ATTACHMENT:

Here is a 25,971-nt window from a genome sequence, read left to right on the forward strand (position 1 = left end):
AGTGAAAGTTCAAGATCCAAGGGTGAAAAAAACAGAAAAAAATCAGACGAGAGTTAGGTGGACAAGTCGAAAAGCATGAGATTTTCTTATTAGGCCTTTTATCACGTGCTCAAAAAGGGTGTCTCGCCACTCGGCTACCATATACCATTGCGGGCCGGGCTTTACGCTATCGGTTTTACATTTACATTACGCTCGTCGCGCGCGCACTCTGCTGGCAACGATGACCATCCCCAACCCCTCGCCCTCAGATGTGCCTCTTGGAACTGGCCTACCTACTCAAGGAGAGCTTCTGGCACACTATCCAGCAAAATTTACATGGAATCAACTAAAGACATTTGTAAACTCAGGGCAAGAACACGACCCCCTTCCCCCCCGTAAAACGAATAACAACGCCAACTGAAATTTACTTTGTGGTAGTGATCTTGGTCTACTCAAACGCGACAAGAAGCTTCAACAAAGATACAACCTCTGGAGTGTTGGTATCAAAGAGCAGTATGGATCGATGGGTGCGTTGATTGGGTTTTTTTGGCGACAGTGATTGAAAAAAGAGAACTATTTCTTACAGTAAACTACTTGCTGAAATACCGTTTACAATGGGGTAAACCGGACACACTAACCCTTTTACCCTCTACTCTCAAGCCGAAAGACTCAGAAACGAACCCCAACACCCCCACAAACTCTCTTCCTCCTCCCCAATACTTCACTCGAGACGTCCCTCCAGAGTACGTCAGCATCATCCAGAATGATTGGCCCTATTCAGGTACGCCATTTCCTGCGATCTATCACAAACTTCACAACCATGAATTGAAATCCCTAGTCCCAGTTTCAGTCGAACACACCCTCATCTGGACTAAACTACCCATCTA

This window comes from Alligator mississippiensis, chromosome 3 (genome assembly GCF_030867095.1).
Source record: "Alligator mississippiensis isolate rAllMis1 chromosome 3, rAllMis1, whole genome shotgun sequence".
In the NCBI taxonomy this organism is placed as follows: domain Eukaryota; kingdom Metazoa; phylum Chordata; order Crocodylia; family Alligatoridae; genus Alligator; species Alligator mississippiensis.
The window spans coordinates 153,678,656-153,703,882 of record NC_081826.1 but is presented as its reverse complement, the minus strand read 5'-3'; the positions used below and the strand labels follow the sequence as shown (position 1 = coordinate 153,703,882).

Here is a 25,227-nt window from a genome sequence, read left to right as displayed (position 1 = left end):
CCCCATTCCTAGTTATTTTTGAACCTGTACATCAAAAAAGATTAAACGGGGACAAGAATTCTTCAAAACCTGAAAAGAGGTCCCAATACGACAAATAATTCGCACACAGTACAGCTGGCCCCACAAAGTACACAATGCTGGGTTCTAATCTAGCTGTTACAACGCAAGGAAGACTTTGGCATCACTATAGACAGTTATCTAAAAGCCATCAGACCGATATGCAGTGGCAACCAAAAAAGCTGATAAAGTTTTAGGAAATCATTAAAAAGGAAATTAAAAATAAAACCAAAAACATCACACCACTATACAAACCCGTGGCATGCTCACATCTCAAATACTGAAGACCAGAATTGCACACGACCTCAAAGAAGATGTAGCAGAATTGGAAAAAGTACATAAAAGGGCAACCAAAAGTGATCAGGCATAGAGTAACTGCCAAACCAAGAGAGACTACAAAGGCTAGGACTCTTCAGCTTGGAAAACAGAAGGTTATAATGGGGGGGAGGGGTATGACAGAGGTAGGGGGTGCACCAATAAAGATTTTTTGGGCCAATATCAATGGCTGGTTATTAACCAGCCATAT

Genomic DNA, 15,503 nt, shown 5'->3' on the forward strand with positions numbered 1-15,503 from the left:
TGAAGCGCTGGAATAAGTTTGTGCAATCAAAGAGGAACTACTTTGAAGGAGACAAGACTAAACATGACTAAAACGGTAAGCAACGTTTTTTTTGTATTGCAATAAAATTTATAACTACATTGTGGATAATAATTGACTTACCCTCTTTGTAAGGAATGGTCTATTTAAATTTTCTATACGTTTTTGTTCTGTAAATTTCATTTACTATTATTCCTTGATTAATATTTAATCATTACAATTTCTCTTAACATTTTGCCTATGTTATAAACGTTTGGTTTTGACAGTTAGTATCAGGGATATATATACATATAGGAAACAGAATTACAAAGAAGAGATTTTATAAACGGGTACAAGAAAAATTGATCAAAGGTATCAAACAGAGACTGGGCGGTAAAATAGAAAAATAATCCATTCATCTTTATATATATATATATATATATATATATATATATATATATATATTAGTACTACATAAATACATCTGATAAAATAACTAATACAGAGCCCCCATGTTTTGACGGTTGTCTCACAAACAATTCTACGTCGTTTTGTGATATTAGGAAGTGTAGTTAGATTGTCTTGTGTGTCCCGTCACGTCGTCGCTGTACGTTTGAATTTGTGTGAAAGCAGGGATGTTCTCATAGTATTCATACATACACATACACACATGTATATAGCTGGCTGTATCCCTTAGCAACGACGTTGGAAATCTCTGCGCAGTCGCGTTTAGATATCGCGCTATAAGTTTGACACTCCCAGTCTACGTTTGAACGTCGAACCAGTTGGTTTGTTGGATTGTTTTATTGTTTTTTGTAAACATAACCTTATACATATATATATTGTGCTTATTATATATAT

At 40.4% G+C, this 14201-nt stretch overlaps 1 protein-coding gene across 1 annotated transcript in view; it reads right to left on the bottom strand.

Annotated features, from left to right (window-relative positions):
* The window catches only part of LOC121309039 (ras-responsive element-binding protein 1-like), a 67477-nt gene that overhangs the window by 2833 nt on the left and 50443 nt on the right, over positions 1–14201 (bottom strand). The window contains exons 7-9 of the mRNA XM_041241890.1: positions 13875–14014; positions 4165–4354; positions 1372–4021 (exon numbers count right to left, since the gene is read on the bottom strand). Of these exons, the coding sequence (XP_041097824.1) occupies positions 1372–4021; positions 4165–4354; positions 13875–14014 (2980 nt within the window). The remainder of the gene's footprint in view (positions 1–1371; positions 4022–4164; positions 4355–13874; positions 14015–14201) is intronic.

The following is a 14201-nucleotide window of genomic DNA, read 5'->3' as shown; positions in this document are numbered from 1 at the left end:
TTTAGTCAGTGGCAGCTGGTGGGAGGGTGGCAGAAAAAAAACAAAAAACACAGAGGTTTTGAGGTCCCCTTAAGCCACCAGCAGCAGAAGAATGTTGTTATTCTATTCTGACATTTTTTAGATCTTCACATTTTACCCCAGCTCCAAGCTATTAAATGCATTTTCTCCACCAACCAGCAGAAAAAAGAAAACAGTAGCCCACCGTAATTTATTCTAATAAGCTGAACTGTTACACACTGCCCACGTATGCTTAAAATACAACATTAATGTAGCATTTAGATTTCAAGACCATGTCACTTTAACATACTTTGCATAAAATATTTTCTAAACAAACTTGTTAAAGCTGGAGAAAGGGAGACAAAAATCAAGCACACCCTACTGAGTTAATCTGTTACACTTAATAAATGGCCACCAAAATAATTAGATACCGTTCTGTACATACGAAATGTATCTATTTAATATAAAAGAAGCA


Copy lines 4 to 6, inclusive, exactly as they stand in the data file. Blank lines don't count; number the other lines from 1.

Source record: "Alligator mississippiensis isolate rAllMis1 chromosome 3, rAllMis1, whole genome shotgun sequence".
In the NCBI taxonomy this organism is placed as follows: domain Eukaryota; kingdom Metazoa; phylum Chordata; order Crocodylia; family Alligatoridae; genus Alligator; species Alligator mississippiensis.
The window spans coordinates 153,678,656-153,703,882 of record NC_081826.1 but is presented as its reverse complement, the minus strand read 5'-3'; the positions used below and the strand labels follow the sequence as shown (position 1 = coordinate 153,703,882).